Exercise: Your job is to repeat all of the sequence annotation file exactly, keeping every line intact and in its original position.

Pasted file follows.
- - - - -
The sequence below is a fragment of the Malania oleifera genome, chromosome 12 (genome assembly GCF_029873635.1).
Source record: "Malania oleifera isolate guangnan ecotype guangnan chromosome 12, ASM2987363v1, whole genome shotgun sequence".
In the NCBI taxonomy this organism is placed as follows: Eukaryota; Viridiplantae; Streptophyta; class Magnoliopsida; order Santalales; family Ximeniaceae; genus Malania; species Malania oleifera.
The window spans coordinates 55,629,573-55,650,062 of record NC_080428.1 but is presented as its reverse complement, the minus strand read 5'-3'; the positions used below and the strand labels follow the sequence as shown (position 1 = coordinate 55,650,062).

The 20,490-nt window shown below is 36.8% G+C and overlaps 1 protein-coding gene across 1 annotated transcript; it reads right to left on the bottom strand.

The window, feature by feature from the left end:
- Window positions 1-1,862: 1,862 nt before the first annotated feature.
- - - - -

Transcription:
The sequence below is a fragment of the Malania oleifera genome, chromosome 12 (genome assembly GCF_029873635.1).
Source record: "Malania oleifera isolate guangnan ecotype guangnan chromosome 12, ASM2987363v1, whole genome shotgun sequence".
In the NCBI taxonomy this organism is placed as follows: Eukaryota; Viridiplantae; Streptophyta; class Magnoliopsida; order Santalales; family Ximeniaceae; genus Malania; species Malania oleifera.
The window spans coordinates 55,629,573-55,650,062 of record NC_080428.1 but is presented as its reverse complement, the minus strand read 5'-3'; the positions used below and the strand labels follow the sequence as shown (position 1 = coordinate 55,650,062).

The 20,490-nt window shown below is 36.8% G+C and overlaps 1 protein-coding gene across 1 annotated transcript; it reads right to left on the bottom strand.

The window, feature by feature from the left end:
- Window positions 1-1,862: 1,862 nt before the first annotated feature.